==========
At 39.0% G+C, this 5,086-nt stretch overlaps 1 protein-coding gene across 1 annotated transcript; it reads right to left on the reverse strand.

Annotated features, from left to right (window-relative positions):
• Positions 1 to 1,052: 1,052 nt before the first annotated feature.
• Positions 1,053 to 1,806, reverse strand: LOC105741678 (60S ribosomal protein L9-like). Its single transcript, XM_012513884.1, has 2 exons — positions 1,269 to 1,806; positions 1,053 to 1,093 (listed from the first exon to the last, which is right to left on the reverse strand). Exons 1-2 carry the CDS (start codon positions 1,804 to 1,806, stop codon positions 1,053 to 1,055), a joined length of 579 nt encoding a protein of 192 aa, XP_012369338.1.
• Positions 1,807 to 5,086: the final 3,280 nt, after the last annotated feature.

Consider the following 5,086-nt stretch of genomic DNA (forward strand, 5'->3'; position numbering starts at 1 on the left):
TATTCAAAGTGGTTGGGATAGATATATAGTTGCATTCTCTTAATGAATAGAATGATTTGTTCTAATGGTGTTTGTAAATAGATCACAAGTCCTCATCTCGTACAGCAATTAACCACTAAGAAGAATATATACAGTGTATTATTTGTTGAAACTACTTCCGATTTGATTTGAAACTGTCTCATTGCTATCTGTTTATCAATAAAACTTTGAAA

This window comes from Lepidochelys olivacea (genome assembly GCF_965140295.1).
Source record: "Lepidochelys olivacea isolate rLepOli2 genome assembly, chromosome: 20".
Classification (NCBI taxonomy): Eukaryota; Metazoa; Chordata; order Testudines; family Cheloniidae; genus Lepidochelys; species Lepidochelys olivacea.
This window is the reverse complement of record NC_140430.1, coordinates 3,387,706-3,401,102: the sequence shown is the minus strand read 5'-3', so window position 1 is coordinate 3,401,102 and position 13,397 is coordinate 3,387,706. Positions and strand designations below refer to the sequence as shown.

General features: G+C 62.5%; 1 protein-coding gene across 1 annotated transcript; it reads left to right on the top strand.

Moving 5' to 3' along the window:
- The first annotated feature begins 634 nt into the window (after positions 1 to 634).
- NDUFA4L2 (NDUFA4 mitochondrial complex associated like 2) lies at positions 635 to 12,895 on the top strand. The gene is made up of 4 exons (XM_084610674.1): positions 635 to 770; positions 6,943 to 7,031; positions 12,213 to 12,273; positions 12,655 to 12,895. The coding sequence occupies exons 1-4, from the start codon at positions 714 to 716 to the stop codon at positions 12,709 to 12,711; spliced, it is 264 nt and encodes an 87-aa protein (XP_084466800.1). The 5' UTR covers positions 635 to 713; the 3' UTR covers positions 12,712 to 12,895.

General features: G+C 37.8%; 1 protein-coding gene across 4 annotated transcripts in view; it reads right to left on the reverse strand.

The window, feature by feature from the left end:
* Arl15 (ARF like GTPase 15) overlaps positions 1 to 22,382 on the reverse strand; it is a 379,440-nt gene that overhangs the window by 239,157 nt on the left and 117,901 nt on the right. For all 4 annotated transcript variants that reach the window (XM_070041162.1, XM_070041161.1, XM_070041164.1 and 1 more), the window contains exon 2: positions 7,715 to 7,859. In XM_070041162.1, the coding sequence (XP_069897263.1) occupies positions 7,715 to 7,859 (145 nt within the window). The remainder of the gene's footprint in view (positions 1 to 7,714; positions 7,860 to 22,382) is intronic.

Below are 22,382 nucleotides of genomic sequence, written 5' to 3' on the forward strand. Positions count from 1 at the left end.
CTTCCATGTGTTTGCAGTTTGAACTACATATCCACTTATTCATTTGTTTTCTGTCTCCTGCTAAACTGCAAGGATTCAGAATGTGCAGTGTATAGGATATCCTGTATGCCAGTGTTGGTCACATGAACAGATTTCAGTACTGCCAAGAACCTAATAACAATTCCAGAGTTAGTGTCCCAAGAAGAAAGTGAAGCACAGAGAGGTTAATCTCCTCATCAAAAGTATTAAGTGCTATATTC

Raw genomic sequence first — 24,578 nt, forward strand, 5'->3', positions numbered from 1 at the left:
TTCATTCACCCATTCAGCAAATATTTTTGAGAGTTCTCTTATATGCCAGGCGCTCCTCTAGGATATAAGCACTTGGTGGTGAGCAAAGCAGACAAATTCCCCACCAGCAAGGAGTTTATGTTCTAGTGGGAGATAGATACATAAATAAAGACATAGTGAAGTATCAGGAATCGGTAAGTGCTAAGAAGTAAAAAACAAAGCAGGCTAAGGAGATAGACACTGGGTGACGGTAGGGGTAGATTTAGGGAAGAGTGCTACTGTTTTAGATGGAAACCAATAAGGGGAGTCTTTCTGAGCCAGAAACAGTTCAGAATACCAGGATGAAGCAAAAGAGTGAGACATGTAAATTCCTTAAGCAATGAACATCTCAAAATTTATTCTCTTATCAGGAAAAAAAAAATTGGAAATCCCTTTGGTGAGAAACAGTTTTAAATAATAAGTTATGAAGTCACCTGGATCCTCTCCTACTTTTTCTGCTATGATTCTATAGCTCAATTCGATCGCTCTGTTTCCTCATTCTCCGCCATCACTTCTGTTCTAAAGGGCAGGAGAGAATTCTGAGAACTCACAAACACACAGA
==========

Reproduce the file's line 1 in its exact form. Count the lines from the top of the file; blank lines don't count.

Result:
At 39.0% G+C, this 5,086-nt stretch overlaps 1 protein-coding gene across 1 annotated transcript; it reads right to left on the reverse strand.